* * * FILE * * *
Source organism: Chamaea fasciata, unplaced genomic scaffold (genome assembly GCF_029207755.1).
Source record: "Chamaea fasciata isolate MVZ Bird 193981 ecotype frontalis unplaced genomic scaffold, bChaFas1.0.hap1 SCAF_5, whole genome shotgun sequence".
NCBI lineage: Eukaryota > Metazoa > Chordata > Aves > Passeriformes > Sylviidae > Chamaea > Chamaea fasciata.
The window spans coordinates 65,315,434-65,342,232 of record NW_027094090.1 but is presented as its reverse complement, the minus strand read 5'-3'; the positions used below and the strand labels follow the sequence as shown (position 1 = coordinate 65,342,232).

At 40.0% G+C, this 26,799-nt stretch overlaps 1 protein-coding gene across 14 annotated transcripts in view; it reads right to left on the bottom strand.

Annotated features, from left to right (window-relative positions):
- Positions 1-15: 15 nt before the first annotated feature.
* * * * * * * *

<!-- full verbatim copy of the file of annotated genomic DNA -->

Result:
Source organism: Chamaea fasciata, unplaced genomic scaffold (genome assembly GCF_029207755.1).
Source record: "Chamaea fasciata isolate MVZ Bird 193981 ecotype frontalis unplaced genomic scaffold, bChaFas1.0.hap1 SCAF_5, whole genome shotgun sequence".
NCBI lineage: Eukaryota > Metazoa > Chordata > Aves > Passeriformes > Sylviidae > Chamaea > Chamaea fasciata.
The window spans coordinates 65,315,434-65,342,232 of record NW_027094090.1 but is presented as its reverse complement, the minus strand read 5'-3'; the positions used below and the strand labels follow the sequence as shown (position 1 = coordinate 65,342,232).

At 40.0% G+C, this 26,799-nt stretch overlaps 1 protein-coding gene across 14 annotated transcripts in view; it reads right to left on the bottom strand.

Annotated features, from left to right (window-relative positions):
- Positions 1-15: 15 nt before the first annotated feature.